About Sam Wilkin - Leading Geopolitical Analyst and Author:
Sam Wilkin author and geopolitical analyst is director of political risk analytics at Willis Towers Watson, a leading global advisory, broking and solutions company that operates in more than 140 countries and markets. He is responsible for developing and implementing political risk analysis and management tools and solutions for Willis Towers Watson clients globally.
Sam’s most recent book, History Repeating: Why Populists Rise and Governments Fall, published in April 2018, explains today’s tumultuous politics by showing that it has all happened before. It tells the stories of Argentina’s century of populism and decline, of the great American populist Huey Long, and of the divisive, populist billionaire who governed Thailand, among others - and in the process offers insight into what is happening now and what might happen next.
Sam is also the author, co-author or editor of three additional books and of numerous articles and chapters in edited volumes. He previously served as head of business research at Oxford Economics, associate director of the consultancy practice at Oxford Analytica, head of political risk consulting for Aon Trade Credit and as director of country analysis for Marvin Zonis & Associates.
He received his M.A. in international relations from the University of Chicago and B.A. in economics from Eckerd College, and was the 2004 alumni fellow for Eckerd College. In 2017 and 2018 he was a visiting fellow at the Watson Institute for International and Public Affairs at Brown University.
What Sam Wilkin Talks About:
Where Does Crazy Politics Come From?
Have you heard that politics has gone crazy? Well, it hasn’t. In this talk, Sam shows how our personal political behaviors, while making sense on an individual level, can combine to produce developments such as polarization, “populist” leaders, and trade wars. Understanding how our own motivations have produced today’s tumultuous politics helps us see where things might go next – and also makes everything a bit less surprising and alarming.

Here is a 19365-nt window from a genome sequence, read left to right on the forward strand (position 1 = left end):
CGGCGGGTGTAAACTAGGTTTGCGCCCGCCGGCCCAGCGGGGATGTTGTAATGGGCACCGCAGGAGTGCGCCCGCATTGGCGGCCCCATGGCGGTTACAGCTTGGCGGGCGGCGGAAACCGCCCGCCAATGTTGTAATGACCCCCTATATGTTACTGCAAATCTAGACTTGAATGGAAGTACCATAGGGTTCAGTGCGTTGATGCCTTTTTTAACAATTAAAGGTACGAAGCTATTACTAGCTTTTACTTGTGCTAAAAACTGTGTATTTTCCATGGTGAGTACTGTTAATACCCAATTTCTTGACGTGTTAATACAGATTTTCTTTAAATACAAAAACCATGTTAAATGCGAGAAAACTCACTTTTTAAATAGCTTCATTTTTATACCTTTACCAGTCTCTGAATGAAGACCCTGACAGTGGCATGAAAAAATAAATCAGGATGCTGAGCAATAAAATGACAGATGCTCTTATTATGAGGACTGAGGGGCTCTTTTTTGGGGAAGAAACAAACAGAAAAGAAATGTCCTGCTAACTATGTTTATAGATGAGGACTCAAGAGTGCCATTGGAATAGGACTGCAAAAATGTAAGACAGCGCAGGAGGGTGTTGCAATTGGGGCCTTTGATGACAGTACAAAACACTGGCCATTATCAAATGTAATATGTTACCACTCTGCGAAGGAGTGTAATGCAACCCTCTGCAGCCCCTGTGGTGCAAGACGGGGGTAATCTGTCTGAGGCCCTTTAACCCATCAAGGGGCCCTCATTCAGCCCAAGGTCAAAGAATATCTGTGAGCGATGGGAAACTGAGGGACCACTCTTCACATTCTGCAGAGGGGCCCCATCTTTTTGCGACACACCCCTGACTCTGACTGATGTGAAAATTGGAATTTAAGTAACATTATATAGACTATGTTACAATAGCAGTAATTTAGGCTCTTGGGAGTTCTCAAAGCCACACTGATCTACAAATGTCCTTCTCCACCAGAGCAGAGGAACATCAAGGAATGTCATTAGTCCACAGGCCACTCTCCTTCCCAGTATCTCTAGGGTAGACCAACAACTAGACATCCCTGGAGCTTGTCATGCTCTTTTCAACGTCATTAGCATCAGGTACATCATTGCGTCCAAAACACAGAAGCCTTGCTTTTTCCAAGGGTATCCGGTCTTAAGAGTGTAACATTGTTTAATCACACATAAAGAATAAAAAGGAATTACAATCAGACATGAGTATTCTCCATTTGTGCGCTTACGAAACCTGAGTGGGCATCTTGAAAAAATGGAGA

Technology and politics have collided – and it was ever thus. The Arab Spring, Donald Trump’s election, Brexit, and the Hong Kong protests all have something in common: they wouldn’t have happened without new technologies including the mobile phone and social media. And yet, while smartphones are new, the link between technology and political upheaval has been around for centuries. Indeed, as Sam will show, technology has been shaking up politics since the invention of the printing press – which puts today’s hashtag revolutions in context and, more importantly, gives us an idea of what might happen next.
Populists and Revolutionaries: Who they Were, Why they Rose, and How they Fell
So-called “populists” have exploded onto the political scene, from AMLO in Mexico to the UK’s Boris Johnson, and “populist” has, in many cases, become a political insult. It wasn’t always that way. In this talk, Sam introduces the traditions of populism, explains what the arrival of populists means for today’s politics, and shows how populists are democracy’s revolutionaries. Profiling some well-known (and some long-forgotten) populists and revolutionaries of history, Sam explains what makes a populist, why they rise, and the unexpected things that happen when populists start winning office.
Navigating the New Geopolitical Normal
Trade wars, populist politics, secessionist movements, the rise of nationalism, great power conflict…these trends are part of the new geopolitical normal, and pose severe challenges to businesses. In this talk, Sam offers a whirlwind tour of these issues and shows how some companies are thriving in this new normal – where geopolitical volatility can lead to not only risk but commercial opportunity.
NOTE: enjoy some meat with your politics? In this talk, Sam can discuss the impact of political events on the economy and financial markets – if you enjoy a graph or two.
A real subject matter expert with great insight and always delivers his messages in an engaging and humorous way.